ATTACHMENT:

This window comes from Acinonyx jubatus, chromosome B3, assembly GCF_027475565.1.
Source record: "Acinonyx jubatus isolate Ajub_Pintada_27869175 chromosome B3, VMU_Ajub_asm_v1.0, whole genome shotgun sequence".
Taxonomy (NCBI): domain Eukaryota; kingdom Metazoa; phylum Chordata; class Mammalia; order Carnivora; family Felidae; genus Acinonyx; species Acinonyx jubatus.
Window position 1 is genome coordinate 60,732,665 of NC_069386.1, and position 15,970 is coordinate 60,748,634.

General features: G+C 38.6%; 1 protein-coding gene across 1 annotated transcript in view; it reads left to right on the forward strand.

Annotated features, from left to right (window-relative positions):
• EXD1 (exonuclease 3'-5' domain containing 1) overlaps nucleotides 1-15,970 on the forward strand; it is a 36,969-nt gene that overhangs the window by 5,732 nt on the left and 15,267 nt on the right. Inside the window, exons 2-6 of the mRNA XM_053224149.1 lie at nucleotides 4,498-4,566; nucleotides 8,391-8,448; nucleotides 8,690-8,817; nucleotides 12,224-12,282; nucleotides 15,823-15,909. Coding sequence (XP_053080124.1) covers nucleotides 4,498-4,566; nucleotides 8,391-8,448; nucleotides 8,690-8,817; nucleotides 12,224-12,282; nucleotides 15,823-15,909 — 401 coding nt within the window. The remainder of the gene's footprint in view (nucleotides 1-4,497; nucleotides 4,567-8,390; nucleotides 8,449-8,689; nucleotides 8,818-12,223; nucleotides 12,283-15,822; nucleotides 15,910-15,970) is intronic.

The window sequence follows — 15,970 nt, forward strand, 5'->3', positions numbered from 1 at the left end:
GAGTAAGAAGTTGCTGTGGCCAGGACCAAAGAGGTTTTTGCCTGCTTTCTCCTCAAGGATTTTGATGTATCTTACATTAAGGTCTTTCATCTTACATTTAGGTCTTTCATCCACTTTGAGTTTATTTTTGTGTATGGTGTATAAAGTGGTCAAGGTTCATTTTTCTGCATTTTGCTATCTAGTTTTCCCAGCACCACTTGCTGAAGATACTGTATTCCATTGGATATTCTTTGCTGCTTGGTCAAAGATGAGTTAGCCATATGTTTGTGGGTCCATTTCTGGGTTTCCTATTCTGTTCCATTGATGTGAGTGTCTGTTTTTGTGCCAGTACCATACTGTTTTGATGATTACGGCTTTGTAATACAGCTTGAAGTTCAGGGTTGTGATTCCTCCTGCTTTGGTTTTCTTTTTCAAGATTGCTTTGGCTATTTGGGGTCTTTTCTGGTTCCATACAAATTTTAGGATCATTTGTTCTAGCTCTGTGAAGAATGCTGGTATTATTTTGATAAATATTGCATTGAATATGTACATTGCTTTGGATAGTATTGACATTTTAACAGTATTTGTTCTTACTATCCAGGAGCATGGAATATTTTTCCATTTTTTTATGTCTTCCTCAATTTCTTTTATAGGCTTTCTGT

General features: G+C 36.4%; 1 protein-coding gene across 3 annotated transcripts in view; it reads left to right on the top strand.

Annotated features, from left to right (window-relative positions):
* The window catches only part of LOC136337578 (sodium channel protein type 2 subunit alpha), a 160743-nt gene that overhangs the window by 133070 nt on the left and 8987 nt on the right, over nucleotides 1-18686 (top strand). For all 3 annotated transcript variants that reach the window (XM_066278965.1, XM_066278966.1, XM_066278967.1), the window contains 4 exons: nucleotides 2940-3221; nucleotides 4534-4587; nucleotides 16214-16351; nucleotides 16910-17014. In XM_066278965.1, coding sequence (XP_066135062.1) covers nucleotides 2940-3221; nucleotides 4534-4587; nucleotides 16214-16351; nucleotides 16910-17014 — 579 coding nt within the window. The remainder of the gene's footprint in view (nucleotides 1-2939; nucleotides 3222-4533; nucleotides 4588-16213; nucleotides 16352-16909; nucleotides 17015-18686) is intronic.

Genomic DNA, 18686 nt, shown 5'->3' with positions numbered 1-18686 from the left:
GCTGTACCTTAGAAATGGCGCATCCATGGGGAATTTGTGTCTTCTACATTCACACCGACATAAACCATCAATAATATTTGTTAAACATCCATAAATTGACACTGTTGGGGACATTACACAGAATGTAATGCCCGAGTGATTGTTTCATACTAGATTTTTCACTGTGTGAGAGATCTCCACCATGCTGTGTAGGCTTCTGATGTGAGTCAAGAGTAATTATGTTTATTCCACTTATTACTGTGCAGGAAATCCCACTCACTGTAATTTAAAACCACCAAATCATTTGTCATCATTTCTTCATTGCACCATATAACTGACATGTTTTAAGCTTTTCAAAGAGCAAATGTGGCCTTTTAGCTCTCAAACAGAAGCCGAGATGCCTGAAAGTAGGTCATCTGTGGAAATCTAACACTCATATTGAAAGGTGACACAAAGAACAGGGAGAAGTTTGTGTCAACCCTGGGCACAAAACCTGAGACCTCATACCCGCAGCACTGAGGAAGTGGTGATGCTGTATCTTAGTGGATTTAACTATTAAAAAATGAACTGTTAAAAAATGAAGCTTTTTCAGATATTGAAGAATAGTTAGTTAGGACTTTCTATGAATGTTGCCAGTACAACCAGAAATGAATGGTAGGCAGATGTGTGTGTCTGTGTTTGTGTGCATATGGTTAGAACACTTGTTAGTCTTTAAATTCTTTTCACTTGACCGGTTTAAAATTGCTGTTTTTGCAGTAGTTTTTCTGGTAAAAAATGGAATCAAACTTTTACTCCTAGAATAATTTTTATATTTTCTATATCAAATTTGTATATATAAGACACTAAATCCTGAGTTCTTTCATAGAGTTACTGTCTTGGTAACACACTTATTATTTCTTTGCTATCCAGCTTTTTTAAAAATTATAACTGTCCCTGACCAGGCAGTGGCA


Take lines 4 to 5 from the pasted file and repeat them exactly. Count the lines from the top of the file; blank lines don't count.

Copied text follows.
Window position 1 is genome coordinate 60,732,665 of NC_069386.1, and position 15,970 is coordinate 60,748,634.

General features: G+C 38.6%; 1 protein-coding gene across 1 annotated transcript in view; it reads left to right on the forward strand.